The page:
In English, some verbs are followed by small linking words called prepositions. Common prepositions are: in, at, with, on etc. Each verb can be associated with one or several prepositions. For example: agree (verb) with (preposition). The following example illustrates some of the errors that can occur when prepositions are not correctly used.
As you learn new verbs, make a note of them with the preposition that follows – or even better, record full example sentences. You may also wish to note when no preposition is needed.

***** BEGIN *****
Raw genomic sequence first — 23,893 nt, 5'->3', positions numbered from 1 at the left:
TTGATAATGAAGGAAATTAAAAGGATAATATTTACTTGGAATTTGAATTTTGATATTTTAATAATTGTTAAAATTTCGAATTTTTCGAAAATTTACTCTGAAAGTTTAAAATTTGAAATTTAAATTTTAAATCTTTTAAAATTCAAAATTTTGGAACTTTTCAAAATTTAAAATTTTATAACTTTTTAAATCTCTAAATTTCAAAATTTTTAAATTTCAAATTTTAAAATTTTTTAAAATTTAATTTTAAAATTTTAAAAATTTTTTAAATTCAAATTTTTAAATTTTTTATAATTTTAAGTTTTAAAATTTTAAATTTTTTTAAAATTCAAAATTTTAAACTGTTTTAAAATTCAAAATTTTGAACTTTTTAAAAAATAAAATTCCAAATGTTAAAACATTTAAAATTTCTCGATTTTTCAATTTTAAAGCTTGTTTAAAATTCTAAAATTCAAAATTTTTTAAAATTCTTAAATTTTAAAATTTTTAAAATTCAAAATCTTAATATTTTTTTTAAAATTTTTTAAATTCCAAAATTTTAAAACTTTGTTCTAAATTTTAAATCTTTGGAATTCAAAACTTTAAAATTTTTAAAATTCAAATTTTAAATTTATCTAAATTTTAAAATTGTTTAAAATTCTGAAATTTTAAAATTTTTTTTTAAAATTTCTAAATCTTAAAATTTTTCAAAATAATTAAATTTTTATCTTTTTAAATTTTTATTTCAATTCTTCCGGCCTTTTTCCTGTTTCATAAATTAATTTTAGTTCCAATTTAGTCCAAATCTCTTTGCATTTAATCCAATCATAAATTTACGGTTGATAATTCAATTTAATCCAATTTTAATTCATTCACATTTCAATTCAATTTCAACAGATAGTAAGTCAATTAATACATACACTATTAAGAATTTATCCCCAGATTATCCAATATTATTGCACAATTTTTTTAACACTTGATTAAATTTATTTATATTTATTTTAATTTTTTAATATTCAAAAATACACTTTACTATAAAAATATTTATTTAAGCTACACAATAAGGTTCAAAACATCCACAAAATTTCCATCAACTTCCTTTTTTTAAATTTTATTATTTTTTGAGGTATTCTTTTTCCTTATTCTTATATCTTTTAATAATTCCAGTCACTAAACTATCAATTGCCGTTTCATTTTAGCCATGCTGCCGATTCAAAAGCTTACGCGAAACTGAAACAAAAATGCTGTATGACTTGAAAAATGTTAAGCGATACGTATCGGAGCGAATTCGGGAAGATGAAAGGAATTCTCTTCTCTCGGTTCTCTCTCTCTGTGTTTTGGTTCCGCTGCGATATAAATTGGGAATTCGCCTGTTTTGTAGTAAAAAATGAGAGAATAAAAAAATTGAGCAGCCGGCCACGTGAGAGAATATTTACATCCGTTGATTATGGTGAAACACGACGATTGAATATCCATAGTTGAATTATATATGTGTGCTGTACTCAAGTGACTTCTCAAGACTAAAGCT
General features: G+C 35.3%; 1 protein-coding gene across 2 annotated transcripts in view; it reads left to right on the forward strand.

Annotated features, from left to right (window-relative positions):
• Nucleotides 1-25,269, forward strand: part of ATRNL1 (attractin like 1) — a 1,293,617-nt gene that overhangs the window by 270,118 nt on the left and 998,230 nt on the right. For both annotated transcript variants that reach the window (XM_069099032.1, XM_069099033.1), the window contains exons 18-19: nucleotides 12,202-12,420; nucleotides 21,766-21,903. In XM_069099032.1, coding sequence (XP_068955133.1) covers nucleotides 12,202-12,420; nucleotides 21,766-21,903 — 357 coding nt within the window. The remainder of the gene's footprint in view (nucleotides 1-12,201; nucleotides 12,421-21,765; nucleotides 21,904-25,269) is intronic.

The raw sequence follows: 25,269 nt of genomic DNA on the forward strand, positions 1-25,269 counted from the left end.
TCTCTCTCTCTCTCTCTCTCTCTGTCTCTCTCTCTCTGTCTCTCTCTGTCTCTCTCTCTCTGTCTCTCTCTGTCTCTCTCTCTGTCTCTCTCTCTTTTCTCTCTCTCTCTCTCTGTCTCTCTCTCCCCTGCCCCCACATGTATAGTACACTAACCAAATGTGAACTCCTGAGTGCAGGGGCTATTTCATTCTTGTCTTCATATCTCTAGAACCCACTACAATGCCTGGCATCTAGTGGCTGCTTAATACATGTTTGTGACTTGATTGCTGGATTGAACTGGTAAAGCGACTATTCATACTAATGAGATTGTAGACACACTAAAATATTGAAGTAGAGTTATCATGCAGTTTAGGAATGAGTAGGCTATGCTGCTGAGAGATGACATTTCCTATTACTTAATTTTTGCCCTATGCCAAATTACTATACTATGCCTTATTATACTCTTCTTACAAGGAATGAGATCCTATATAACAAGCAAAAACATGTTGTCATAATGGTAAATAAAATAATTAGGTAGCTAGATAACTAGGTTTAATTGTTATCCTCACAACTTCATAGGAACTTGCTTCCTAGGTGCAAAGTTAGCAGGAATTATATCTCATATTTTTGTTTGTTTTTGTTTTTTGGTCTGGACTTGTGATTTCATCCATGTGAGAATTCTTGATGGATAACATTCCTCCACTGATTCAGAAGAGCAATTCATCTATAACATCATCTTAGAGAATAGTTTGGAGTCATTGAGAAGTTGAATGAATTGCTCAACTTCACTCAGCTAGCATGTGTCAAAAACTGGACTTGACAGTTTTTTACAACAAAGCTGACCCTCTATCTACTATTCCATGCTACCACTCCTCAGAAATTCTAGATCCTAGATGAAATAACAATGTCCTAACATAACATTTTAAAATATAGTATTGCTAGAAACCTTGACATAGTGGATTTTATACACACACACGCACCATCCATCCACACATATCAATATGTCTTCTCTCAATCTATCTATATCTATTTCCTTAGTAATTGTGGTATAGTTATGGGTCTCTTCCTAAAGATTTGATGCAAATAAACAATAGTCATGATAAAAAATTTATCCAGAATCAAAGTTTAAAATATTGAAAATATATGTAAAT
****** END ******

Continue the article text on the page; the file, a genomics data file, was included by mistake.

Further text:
Sometimes, the verb together with words like down, up etc. creates a new word, called a multi-word verb (a verb made up of more than one word), or a phrasal verb. The meaning of a phrasal verb can be very different from that of the verb on its own. Consider the examples below:
In general, phrasal verbs are to be avoided in academic writing as they are less formal than one-word verbs.
WANT TO KNOW MORE?
English Page provides a set of practical activities focused on prepositions, verbs+prepositions and multi-word verbs (phrasal verbs).
To download a PDF version of the Preposition checklist, click on the link below: